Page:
You will need to fill out an application.  There is often a fee to get in ranging from $5 to $200.  There will be market fees each week ranging from 10% of your sales to $100 a week base.  Choose your markets wisely.  Just because they are more expensive does not mean they are a better market.  We are choosing one of the more expensive this year because we have some established clientele there, it is a short drive, and we are tired of driving across the state at 4:30 in the morning to set up.

Be prepared for a lot of hard work.  Folks stroll down the lanes at farmer’s markets and see the people running the booths and mistakenly think that this is easy.  Think up before dawn, harvest, finish packing the car, have your lunch ready (and breakfast, and coffee, and snacks) and after taking care of the animals, stumble over to the car.  If you don’t get there early someone will take your spot.  It is rather competitive at the markets.  Just smile and get there early.  Once everyone is set up the ugliness goes away and everyone is friendly again.

Farmer’s markets aren’t always the best way to make money because the market managers want their share too and folks that visit the market seem to think it is a swap meet.  Pick your prices, be proud of your work, and stick to your guns.  Display is everything.  Do not make people come into the booth to see your wares.  They will not venture past the imaginary line in the front of the tent.  I promise you.  Set the table up as close to the front of the tent.  Use bright colors and unique display pieces to show off your items.  Have a banner made so folks know who you are.  It is best to sign up for markets in February.  They fill up.

Also look into local festivals.  We have Elizabash and Kiowa Days here.  Most towns have a celebration that has vendors.  That is a great way to meet local people and let them know what you are doing.

There are also co-ops or selling right from the yard if the town will let you. (or don’t see you…)

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5. Advertise the farm.  Make fliers and put them around town and on community boards.

Start a Facebook page.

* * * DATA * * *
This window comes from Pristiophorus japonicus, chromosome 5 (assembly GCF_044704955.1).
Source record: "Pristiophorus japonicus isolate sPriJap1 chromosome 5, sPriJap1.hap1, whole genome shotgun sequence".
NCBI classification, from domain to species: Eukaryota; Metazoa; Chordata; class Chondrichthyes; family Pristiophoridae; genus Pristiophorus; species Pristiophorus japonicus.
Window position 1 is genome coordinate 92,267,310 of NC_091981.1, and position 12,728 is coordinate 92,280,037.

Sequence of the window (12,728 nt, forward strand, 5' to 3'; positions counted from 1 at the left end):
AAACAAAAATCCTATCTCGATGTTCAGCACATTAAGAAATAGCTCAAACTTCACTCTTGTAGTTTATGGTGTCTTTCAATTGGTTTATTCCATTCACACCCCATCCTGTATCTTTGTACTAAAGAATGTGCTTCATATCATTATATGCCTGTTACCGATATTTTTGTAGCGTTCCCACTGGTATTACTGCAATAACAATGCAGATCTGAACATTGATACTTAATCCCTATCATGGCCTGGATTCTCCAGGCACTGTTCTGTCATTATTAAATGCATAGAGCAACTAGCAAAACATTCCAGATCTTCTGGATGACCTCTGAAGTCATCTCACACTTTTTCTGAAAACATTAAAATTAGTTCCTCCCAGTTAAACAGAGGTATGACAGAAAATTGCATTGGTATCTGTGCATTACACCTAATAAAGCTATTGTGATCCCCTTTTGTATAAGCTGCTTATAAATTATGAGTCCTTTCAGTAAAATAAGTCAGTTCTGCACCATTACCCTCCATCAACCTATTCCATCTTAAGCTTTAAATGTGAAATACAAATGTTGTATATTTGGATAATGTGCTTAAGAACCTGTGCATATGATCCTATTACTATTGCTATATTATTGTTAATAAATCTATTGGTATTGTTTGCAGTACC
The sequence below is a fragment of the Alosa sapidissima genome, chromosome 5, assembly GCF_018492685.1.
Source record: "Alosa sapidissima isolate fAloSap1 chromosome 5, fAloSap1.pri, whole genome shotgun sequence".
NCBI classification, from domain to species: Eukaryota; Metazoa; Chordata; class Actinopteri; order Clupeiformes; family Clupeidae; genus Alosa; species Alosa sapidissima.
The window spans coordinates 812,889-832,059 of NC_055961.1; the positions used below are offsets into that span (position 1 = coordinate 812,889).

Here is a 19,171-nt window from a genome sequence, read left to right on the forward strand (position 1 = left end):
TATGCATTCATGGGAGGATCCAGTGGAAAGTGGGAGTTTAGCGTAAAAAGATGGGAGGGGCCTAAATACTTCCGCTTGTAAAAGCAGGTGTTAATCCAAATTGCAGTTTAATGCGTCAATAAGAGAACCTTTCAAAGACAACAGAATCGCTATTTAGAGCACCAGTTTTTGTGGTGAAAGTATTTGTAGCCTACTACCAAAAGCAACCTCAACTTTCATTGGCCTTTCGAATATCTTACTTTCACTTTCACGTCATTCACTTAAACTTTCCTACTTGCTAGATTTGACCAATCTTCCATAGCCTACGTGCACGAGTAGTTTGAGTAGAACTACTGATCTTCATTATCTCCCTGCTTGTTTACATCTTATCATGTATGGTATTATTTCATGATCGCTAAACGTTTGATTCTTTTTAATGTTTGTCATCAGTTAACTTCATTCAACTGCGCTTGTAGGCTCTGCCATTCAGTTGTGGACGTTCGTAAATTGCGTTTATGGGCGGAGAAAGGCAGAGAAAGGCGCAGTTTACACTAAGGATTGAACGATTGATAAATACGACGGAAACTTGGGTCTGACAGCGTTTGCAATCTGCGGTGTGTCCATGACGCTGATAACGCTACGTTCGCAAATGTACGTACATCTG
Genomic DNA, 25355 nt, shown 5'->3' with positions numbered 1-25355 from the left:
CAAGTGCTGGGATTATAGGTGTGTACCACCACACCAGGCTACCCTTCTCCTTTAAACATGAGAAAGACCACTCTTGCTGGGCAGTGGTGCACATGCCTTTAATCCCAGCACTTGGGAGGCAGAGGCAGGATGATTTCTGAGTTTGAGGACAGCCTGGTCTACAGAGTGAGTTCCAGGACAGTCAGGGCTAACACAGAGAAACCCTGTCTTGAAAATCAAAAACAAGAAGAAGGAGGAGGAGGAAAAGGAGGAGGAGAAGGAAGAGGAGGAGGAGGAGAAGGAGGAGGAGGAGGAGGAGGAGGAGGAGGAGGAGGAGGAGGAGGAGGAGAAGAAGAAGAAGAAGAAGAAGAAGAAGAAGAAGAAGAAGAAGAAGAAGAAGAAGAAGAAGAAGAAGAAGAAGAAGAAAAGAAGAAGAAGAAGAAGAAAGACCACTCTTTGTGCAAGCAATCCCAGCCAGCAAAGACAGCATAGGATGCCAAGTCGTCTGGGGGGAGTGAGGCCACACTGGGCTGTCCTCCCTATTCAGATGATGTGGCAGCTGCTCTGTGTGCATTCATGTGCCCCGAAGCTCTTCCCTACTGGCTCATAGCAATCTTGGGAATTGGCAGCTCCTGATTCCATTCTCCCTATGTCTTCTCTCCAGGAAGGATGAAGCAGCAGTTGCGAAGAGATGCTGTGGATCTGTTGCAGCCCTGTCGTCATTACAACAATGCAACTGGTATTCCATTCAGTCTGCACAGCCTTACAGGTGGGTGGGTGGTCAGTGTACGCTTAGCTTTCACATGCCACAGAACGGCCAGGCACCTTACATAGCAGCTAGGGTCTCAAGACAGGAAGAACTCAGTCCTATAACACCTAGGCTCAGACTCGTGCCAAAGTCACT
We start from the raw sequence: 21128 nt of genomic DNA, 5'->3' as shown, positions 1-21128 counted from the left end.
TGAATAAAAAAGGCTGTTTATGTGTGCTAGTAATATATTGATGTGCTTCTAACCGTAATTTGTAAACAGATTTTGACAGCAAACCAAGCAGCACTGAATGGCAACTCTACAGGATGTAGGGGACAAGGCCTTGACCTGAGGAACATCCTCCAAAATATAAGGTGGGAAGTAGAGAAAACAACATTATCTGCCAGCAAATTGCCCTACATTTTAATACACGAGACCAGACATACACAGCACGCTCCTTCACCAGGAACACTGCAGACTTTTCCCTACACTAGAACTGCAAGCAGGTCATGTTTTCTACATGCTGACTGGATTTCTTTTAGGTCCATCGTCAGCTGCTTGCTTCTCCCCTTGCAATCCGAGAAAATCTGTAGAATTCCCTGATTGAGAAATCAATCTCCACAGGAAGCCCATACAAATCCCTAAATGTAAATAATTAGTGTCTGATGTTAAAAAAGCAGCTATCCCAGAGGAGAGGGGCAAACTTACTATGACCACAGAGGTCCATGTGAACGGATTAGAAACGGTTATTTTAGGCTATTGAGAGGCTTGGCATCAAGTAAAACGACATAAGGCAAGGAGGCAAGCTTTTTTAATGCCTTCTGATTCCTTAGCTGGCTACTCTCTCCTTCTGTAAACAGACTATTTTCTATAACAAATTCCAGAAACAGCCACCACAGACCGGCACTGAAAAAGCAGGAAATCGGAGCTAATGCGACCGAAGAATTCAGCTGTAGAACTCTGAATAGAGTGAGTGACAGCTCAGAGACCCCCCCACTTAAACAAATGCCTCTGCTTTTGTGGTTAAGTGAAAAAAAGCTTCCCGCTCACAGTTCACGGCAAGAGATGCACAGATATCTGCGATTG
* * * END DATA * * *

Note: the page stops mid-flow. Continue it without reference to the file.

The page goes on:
Get a website.  1&1.com and Go Daddy are good places to register your domain.  1&1 had great templates that make it very easy to set up and design a website.  You just fill in the text and upload pictures.  The rest is designed for you.  For $10 a month, it is worth it!

Start a blog or write articles for local papers.

SAM_0499We made brochures this year and handed them out at the market, put them in packages we shipped, and have them on community boards.  This has really increased interest.

6. Find out if the areas that you are going to be selling in charge taxes on food.  A lot do not, some do.  If you need a tax license then you can go to your local tax office and apply for a number.  Send your sales tax in quarterly.  A lot of markets don’t ask for your tax information, and most vendors, I would say, do not even claim the income.  That is your call.

For income tax, fill out a Schedule F.  Here you claim your income but also write off chicken feed, seeds, and beer!  Well, maybe not beer.

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7. Order seeds.  You probably already have.  Keep in mind that organic and heirloom seeds keep history and health alive.  At the very least farm organically.  I love Seed Savers, and other heirloom companies.  If you are ordering corn, order organic seeds!

8. Don’t limit yourself to produce.  You can sell a table full of carrots and only go home with sixty bucks.  Think eggs, canned goods, meat, vanilla extract, baked goods, homemade vinegars, anything else that you do or make, consider adding it to your list of goods.  We have an Apothecary.  We make our living from making and selling herbal medicines.  We would not be able to survive on this small of acreage as farmers alone. Variety is the key.  I will also have hand spun yarn and soy candles.  A bit of this, a bit of that.  I also promote my classes.

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Now that you have done all that, you are ready to call yourself a farmer.  So, like the rest of us, you must wait patiently until spring.  Happy Farming!

6 Comments Add yours

  1. bhoyt10 says:

    This is great advise! Thank you!

    1. Farmgirl says:

      Thank you, hope all is well on your farm!

  2. Linda Narumit says:

    You are amazing!

    1. Farmgirl says:

      Runs in the family!

  3. Laura A. Lee says:

    This is a great article! Thanks so much for writing it. We are in the process of getting started. It’s so helpful to get information from people who have gone ahead. Thank you!

    1. Farmgirl says:

      Thank you. I hope it helps you move forward on your journey. I know that there are other ways to become a bigger farmer, like registering as a USDA farm, but we are just not that big (nor do we want to be!), so this is just enough. Good luck on your farm!